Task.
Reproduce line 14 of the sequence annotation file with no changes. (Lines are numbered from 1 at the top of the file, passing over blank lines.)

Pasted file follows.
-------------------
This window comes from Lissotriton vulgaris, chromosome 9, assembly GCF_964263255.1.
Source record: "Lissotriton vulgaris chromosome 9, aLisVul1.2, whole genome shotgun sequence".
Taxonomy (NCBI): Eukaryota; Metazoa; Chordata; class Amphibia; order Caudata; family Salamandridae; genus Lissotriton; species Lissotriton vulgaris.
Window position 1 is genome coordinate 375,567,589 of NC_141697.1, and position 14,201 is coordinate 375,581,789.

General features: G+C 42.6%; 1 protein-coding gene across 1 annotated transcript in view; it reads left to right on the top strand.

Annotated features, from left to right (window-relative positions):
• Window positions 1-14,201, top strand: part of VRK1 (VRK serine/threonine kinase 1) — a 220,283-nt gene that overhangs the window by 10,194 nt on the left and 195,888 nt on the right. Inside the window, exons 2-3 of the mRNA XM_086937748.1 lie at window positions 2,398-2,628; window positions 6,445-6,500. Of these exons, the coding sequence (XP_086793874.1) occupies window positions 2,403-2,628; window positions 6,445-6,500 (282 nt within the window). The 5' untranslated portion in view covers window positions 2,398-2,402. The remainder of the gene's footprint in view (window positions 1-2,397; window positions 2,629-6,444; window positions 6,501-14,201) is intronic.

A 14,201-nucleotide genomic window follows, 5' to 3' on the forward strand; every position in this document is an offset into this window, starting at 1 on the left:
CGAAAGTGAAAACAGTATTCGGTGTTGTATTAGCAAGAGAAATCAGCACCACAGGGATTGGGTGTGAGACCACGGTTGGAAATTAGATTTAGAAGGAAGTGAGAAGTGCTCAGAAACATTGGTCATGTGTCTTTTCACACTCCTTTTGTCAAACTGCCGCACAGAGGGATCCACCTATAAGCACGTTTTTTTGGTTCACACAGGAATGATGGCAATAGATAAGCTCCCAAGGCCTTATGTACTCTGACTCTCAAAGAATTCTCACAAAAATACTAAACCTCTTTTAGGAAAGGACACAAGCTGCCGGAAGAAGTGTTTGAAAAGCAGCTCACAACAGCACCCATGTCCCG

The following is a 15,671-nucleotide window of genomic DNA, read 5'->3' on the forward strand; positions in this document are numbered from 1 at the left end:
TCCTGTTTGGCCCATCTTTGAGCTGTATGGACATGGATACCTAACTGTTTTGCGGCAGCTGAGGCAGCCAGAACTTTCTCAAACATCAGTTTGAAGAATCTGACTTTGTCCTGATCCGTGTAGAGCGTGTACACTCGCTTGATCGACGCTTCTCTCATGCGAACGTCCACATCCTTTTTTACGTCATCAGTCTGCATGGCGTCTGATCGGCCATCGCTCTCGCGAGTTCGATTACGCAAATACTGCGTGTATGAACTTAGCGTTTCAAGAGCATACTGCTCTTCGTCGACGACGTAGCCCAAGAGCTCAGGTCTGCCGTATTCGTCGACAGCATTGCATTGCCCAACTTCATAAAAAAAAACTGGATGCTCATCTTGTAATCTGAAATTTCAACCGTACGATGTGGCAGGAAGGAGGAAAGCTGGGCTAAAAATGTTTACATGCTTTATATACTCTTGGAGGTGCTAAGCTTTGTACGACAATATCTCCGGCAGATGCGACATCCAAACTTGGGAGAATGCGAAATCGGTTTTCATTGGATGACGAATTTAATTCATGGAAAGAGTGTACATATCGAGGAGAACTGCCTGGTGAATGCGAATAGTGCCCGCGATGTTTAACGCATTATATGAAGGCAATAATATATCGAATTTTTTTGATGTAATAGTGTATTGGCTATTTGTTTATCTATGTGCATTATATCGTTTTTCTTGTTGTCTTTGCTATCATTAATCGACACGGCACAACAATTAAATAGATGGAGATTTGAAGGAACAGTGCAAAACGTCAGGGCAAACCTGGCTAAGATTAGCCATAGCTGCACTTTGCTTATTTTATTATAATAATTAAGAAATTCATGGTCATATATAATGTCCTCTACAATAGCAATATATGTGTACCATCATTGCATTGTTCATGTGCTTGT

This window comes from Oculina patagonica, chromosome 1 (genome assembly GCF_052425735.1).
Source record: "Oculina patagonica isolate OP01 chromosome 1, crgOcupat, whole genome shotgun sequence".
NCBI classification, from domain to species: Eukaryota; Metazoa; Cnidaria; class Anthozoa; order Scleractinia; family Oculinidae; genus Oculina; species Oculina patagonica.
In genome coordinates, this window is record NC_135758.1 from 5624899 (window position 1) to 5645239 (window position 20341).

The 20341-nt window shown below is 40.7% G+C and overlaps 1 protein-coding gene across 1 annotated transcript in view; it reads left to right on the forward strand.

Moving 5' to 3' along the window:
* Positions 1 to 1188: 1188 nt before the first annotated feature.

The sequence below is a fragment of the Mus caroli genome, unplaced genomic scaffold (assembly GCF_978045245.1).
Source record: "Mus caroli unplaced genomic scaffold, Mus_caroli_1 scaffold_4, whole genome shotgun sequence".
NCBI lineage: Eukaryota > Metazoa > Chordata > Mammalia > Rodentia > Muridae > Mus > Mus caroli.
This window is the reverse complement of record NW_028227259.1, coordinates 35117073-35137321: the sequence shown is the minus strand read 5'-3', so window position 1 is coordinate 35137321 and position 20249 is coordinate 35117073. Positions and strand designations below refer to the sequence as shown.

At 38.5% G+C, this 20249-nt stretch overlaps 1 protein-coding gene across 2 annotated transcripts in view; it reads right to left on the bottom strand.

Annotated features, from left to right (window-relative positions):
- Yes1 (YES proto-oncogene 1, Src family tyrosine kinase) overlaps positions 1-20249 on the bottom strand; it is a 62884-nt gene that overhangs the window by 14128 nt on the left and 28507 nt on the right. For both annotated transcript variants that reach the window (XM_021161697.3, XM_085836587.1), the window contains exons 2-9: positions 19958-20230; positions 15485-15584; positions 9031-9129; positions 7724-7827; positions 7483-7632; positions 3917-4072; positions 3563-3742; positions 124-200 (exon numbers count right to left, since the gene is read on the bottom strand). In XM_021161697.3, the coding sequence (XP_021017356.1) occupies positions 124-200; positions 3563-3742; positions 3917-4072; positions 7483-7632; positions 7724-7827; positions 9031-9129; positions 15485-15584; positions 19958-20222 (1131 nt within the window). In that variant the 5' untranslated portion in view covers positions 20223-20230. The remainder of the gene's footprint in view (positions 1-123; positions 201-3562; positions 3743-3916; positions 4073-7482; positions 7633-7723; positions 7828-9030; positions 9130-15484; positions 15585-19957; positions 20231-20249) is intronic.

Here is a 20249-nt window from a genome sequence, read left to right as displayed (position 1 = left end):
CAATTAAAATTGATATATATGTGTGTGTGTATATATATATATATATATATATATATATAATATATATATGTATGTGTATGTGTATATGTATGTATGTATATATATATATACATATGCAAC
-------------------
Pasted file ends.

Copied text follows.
NCBI classification, from domain to species: Eukaryota; Metazoa; Cnidaria; class Anthozoa; order Scleractinia; family Oculinidae; genus Oculina; species Oculina patagonica.